87 F.3d 1242 (11th Cir. 1996), 96-8094, Preserve Endangered Areas of Cobb's History, Inc. v. United States Army Corps of Engineers
|Citation:||87 F.3d 1242|
|Party Name:||PRESERVE ENDANGERED AREAS OF COBB'S HISTORY, INC., Roger Peaster, Heidi Peaster, Johnny Plunkett, Bury Plunkett, John Mowell and Marie Mowell, Plaintiffs-Appellants, v. UNITED STATES ARMY CORPS OF ENGINEERS, Togo D. West, Secretary of the Army, Wayne M. Boy, Colonel, District Engineer, Savannah District Corps of Engineers, Necholus Ogden, Chief, Re|
|Case Date:||July 11, 1996|
|Court:||United States Courts of Appeals, Court of Appeals for the Eleventh Circuit|
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Robert B. Remar, Susan Marie Garrett, Kirwan, Parks, Chesin & Remar, Atlanta, GA, for Appellants.
Fred D. Bentley, Jr., Bentley, Bentley & Bentley, Marietta, GA, for Cobb County Defendants.
L. Elinor Colbourn, U.S. Dept. of Justice, Appellate Section, Washington, DC, for U.S. Army Corps, et al.
Appeal from the United States District Court for the Northern District of Georgia.
Before CARNES, Circuit Judge, and FAY and GIBSON [*], Senior Circuit Judges.
FAY, Senior Circuit Judge:
The plaintiffs in this action challenged a proposed highway construction project in Cobb County, Georgia. They alleged violations of the Clean Water Act, the National Environmental Policy Act, the Endangered Species Act, and the National Historic Preservation Act. In extremely well-reasoned orders, the District Court dismissed certain claims and granted the defendants summary judgment on all the remaining claims. We affirm.
Preserve Endangered Areas of Cobb's History, Inc. (P.E.A.C.H.) and various individuals brought suit to prevent the construction of a 4.75 mile highway in Cobb County Georgia. The highway would run through a Historic District in Cobb County and would impact approximately 3.77 acres of wetlands. The County developed a mitigation plan in order to minimize the possible harmful effects of the highway. The plan included the preservation of 19.7 acres of existing wetlands and the restoration of at least 7.8 acres of previously cleared and drained floodplain or wetland area. Cobb County also executed a Memorandum of Agreement on Historic Preservation in order to mitigate the effects on the historic character of the region. The Agreement requires the county to take specific measures. These measures involve limiting access to the road from the historic district, bridging certain roads to minimize the adverse impact on historic properties, aesthetic signage restrictions, site stabilization, archeological data recovery, the stabilization of the Woolen Mills historic structure, and a 70 acre historic heritage park that should minimize future development in and near the historic district.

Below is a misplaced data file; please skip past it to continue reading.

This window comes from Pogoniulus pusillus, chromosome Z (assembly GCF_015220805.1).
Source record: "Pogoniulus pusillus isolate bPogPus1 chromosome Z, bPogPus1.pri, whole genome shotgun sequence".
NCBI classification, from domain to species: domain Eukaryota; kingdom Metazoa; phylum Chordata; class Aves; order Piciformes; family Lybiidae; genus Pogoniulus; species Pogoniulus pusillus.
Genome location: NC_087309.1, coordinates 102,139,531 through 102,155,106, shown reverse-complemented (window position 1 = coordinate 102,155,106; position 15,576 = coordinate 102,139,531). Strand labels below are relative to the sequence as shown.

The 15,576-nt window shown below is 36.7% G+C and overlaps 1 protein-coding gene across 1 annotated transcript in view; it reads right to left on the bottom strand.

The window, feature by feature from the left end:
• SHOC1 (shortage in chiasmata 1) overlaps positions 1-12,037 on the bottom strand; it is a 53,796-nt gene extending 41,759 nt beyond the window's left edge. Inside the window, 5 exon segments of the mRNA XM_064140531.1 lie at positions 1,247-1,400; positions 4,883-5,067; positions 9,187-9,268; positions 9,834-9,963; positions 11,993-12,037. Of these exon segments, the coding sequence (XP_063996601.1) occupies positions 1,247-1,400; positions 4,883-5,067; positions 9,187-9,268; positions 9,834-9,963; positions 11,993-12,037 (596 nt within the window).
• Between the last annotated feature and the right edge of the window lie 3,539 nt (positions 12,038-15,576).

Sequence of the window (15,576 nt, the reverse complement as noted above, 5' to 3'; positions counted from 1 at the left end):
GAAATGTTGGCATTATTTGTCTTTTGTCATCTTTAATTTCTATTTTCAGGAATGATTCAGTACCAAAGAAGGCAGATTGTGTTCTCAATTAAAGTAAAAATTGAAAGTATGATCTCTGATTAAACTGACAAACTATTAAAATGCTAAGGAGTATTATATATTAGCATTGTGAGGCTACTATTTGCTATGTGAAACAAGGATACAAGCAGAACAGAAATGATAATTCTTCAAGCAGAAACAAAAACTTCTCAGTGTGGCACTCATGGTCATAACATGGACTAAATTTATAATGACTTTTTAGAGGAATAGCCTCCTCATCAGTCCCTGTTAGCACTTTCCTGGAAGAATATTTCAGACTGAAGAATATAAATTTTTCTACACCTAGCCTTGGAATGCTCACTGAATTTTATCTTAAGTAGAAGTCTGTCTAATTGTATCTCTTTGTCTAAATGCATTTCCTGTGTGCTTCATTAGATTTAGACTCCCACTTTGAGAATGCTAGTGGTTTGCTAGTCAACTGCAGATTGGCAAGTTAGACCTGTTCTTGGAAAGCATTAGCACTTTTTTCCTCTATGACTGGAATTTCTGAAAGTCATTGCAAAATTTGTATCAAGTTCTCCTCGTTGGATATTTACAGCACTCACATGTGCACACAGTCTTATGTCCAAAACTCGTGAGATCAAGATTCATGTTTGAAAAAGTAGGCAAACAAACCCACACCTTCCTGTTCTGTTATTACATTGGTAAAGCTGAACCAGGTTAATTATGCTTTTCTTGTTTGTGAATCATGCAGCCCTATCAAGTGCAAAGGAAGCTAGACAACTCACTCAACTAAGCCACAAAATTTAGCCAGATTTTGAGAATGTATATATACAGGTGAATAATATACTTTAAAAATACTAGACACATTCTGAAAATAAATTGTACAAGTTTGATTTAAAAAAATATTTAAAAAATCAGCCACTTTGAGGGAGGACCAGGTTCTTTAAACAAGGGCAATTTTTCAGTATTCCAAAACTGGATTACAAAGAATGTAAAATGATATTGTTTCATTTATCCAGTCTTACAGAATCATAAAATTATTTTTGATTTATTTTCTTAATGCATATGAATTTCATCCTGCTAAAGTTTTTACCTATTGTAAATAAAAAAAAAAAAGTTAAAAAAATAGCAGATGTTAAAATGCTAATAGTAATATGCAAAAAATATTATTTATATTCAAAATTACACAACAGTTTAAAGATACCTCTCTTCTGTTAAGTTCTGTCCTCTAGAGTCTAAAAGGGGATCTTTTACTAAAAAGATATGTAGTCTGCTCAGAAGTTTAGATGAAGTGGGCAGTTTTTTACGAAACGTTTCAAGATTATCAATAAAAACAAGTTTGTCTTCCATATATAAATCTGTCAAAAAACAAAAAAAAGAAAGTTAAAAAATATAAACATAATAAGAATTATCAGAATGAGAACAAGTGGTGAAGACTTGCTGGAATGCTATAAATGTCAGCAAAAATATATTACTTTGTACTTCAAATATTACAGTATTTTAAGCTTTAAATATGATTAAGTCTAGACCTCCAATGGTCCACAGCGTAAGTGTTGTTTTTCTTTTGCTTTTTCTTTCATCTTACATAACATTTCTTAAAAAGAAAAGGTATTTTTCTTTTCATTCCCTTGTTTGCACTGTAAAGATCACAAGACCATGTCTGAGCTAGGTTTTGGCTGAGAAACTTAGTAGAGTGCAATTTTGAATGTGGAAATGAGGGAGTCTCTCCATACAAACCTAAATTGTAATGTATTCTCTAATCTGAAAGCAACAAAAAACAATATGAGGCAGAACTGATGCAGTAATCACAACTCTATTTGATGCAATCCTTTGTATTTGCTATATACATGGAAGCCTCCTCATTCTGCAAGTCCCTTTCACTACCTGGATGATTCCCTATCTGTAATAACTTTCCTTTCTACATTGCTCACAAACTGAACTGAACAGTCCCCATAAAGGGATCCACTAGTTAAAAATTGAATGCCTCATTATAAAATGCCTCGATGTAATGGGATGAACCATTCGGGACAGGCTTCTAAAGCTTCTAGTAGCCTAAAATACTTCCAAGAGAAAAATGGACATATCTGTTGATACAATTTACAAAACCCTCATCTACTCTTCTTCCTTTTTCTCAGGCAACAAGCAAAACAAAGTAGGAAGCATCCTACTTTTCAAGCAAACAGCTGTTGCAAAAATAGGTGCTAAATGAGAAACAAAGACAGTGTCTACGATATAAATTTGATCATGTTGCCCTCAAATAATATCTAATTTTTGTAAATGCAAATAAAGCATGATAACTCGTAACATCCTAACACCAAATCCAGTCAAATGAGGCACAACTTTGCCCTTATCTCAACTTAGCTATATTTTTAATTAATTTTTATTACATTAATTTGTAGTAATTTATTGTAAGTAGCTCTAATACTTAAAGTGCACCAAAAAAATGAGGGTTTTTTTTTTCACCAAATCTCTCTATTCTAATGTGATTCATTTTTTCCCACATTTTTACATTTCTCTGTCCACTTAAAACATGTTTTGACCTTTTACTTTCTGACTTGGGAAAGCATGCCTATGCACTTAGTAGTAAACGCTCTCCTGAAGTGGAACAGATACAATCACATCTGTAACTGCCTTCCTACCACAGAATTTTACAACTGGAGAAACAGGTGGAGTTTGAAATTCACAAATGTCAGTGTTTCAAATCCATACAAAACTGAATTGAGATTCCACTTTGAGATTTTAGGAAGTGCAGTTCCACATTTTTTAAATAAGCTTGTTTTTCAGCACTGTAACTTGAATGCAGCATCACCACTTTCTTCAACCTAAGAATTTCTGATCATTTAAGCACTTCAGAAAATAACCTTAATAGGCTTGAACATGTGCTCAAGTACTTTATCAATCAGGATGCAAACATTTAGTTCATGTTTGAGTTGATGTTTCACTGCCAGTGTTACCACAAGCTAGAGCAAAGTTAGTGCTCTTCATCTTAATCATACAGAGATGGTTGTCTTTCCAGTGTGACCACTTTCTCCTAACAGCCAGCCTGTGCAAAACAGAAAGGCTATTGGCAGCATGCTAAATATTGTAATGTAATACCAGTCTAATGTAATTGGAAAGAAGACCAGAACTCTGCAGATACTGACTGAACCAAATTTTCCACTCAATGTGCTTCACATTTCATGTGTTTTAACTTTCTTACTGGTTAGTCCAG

In April of 1995 the Army Corps of Engineers issued a permit under Section 404 of the Clean Water Act (33 U.S.C. 1344(a)) to Cobb County, authorizing it to impact the 3.77 acres of wetlands. The permit was conditioned on compliance with the Memorandum of Agreement on Historic Preservation and the wetland mitigation plan.
Also in April 1995, the Army Corps District Engineer issued an environmental assessment for the project. The assessment included a finding of no significant impact and concluded that an Environmental Impact Statement would not be required.
The plaintiffs filed suit against Cobb County, the Army Corps of Engineers, and the Environmental Protection Agency. The plaintiffs alleged that the defendants violated the Clean Water Act (33 U.S.C. §§ 1251 et seq.), the National Environmental Policy Act (42 U.S.C. §§ 4321 et seq.), the Endangered Species Act (16 U.S.C. §§ 1531 et seq.), and the National Historic Preservation Act (16 U.S.C. § 470).
The District Court entered a protective order prohibiting the plaintiffs from engaging in any discovery and limiting the court's review to the administrative record. The District Court granted the defendants' motions to dismiss the claims brought under the citizen suit provisions of the Clean Water Act, ruling that neither the EPA nor the Army Corps of Engineers was subject to suit in this case. Based on the administrative record, the District Court granted the defendants' motions for summary judgment. The plaintiffs appealed.
II. STANDARD OF REVIEW
The District Court's entry of a protective order must be reviewed for abuse of discretion. See Washington v. Brown & Williamson Tobacco Corp., 959 F.2d 1566, 1570 (11th Cir.1992).
The court's dismissal of the claims under the citizen suit provisions of the Clean Water Act presents a legal issue, as does the decision to limit review to the administrative record. We review questions of law de novo. See Bechtel Const. Co. v. Secretary of Labor, 50 F.3d 926, 931 (11th Cir.1995).
The District Court's order of summary judgment must also be reviewed de novo. Great Lakes Dredge & Dock Co. v. Tanker, 957 F.2d 1575, 1578 (11th Cir.), cert. denied, 506 U.S. 981, 113 S.Ct. 484, 121 L.Ed.2d 388 (1992). Summary judgment is proper if the pleadings, depositions, and affidavits show that there is no genuine issue of material fact and that the moving party is entitled to judgment as a matter of law. Celotex Corporation v. Catrett, 477 U.S. 317, 322, 106 S.Ct. 2548, 2552, 91 L.Ed.2d 265 (1986). The evidence must be viewed in the light most favorable to the non-moving party. Augusta Iron and Steel Works, Inc. v. Employers Insurance of Wausau, 835 F.2d 855, 856 (11th Cir.1988). However, even in the context of summary judgment, an agency action is entitled to great deference. Under the Administrative Procedure Act, a court shall set aside an action of an administrative agency where it is arbitrary, capricious, or an abuse of discretion. 5 U.S.C. § 706(2)(A). The court shall not substitute its judgment for that of the agency. Citizens to...
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